In the past 5.5 million years, Africa has continued to drift northward crashing into Eurasia. The Tethys Sea formerly stretched between Africa and Europe and India and Asia. As Africa and India have drifted north, they have closed the Tethys Sea. The Black and Mediterranean Seas are the last remaining remnants of a once large ocean.
This continental collision has caused much alteration in the topography of the Turkish highlands by altering and creating new river courses. It is in the Turkish highlands that the Tigris and Euphrates begin. They go to the southeast today because of the doming of the land along the Dead Sea Rift. This doming creates a highland on each side of the rift and has cut off the paths of these two rivers. Initially, the Tigris flows southwest toward the Mediterranean out of its source, Lake Van. The Euphrates has an initial southwestward course out of the central Turkish highlands but is turned back to the southeast toward the Persian Gulf by the highlands which exist running north-south with the Dead Sea Rift. Even today the Euphrates comes within 62 miles of the Mediterranean Sea. Only slight alterations in the present topography would allow the Euphrates to once again pour into the Mediterranean.
Another objection might be that deep basins like the one being postulated would be too hot for creatures to live. There is paleogeographic evidence that this is not so. The hippopotamus was able to travel from the Nile to Cyprus during this time frame.52 The Hippopotami inhabiting the Nile simply followed it down into the Mediterranean from where they traveled a short distance to another river coming off Cyprus. From there, they merely followed the Cyprus river upstream.
The desiccation of the Miocene Mediterranean did have an effect on the climate of Europe. Hsu notes:
Although the deterioration of climate in the east preceded the Messinian Stage, the desiccation of the Mediterranean Sea had nevertheless left its imprint on the European climate, as illustrated by the fossil floras of the Vienna Basin. During the Middle Miocene (Helvetian) large evergreen leaves Cinnamomophyllum (Poltawa element) were predominant. During the early Late Miocene (Tortonian) small, serrated, thin-skinned deciduous leaf forms (Turgaya element) became more numerous. Both of these became rare or disappeared altogether during the late Late Miocene (Sarmation or Messinian time), when tough, mostly smoothed-edged rounded leaflets of woody, Leguminosae became the dominant flora remains. Apparently a warm and dry savanna covered the Vienna Basin when the Mediterranean was being desiccated. Willows, poplars, and water elms grew only along water courses. As the forest was turned into a grassland, the grazing animals moved in: the late Miocene fauna of the Vienna Basin consisted largely of antelopes and gazelles. A cooler and damp climate returned at the beginning of the Pliocene when the Mediterranean assumed its present configuration; the Turgaya elements reappeared and the Vienna Basin was again turned into extensive deciduous forests.53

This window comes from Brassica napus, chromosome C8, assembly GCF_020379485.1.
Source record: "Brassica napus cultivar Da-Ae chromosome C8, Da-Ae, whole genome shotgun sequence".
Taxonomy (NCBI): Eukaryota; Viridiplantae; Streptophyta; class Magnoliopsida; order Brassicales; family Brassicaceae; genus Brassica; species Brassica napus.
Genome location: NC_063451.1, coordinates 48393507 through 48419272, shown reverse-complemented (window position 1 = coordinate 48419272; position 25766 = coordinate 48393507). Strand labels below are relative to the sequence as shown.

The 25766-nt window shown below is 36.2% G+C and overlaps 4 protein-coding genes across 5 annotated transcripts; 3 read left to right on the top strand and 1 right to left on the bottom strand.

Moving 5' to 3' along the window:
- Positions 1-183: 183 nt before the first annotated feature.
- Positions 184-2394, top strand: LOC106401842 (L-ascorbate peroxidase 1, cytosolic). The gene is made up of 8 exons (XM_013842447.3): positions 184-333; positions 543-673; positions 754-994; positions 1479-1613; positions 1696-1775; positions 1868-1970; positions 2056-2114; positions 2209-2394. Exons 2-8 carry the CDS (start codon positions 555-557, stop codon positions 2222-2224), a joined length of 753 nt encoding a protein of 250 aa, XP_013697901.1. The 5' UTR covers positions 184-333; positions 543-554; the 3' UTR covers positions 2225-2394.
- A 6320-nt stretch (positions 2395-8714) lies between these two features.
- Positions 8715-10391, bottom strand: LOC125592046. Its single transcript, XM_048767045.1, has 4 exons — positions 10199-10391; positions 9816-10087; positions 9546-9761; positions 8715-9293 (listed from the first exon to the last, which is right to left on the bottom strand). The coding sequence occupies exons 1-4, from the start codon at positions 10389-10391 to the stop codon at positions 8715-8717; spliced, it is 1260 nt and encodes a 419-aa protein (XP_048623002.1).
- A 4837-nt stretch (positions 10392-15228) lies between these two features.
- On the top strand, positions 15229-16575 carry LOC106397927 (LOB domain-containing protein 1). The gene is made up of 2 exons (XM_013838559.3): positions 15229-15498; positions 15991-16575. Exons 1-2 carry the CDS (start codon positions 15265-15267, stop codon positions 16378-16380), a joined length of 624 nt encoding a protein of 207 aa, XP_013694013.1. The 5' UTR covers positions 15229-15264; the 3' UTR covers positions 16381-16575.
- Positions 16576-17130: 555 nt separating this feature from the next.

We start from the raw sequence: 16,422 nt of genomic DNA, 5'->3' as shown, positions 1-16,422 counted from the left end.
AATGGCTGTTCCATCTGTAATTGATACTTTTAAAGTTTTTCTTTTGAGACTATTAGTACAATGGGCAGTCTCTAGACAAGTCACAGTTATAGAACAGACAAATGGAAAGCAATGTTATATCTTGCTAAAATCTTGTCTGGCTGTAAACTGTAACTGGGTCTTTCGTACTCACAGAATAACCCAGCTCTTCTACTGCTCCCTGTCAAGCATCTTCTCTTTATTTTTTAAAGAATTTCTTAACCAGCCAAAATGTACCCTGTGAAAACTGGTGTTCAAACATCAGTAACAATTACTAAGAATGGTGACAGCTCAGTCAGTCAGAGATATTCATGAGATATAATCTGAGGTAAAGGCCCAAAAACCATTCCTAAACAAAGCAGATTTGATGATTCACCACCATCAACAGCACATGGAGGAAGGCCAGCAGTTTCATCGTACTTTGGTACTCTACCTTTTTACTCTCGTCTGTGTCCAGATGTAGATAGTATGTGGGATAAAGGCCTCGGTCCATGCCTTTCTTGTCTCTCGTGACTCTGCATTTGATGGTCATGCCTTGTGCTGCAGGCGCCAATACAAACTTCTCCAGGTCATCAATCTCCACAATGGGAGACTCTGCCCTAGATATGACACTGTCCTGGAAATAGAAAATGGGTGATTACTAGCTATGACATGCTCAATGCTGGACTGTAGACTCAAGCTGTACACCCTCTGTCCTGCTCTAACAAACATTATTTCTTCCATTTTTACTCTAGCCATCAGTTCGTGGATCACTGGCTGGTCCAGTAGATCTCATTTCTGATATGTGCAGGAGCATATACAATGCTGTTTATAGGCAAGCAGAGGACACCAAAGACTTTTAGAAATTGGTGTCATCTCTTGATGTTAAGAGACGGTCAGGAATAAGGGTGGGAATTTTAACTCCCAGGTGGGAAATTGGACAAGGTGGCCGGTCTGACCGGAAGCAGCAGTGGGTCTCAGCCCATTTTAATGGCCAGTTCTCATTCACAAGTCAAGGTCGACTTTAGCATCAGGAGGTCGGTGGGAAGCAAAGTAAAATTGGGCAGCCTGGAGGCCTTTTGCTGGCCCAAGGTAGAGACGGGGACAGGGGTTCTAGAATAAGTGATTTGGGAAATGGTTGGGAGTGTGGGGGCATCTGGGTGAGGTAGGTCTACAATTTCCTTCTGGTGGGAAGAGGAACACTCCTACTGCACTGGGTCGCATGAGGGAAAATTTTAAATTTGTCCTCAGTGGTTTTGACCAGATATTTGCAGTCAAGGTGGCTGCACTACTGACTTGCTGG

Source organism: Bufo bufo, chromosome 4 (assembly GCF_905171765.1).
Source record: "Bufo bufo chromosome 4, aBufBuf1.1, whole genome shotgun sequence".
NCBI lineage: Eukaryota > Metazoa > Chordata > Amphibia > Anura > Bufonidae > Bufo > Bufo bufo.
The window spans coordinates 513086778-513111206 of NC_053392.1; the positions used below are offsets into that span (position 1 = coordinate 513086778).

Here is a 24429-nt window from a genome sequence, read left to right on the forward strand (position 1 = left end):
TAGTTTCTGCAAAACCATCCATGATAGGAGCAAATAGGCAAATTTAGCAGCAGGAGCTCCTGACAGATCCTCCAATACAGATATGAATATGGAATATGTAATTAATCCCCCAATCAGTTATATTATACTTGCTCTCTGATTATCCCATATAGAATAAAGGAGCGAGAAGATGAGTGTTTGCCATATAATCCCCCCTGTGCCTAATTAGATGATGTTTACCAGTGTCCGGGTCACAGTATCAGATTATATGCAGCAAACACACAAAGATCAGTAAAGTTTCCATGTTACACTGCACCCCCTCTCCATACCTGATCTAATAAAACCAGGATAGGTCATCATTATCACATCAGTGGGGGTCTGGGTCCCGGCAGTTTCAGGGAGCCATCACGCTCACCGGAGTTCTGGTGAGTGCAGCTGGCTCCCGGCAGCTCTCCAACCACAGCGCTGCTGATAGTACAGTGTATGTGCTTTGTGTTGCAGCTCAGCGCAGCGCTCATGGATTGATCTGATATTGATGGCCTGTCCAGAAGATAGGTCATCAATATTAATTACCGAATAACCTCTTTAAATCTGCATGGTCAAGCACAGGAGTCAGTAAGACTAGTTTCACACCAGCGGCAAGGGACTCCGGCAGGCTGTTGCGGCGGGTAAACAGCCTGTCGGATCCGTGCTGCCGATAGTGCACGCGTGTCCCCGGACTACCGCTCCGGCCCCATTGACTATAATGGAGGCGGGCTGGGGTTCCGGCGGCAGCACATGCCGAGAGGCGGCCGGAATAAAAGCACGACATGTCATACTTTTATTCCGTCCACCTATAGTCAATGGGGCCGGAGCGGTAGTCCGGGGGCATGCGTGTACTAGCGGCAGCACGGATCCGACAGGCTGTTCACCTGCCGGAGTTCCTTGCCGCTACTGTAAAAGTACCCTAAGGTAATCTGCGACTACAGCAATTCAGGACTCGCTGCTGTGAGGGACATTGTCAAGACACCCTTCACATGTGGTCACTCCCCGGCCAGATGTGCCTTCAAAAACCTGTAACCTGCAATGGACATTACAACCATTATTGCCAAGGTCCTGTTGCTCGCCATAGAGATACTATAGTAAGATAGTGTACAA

The Mediterranean Basin Model
In this model of the Flood, Noah and the preflood world would have been living on the floor of the Mediterranean. Noah would have built the ark there with the local animals being loaded onto it. Since they might never have seen rainfall, the idea that it could rain would be quite a difficult concept for the antediluvians to swallow, thus explaining their rejection of Noah's warnings.
A prediction of this view is that humanity had lived on the Mediterranean Sea floor. Another prediction is that at some time such evidence will be found. But this view also requires some type of human to exist from 5.5 million years to the present. There are two anthropological discoveries separated by 30 years which indicate that the genus Homo, our genus, may extend back to at least 4.2 million years ago.54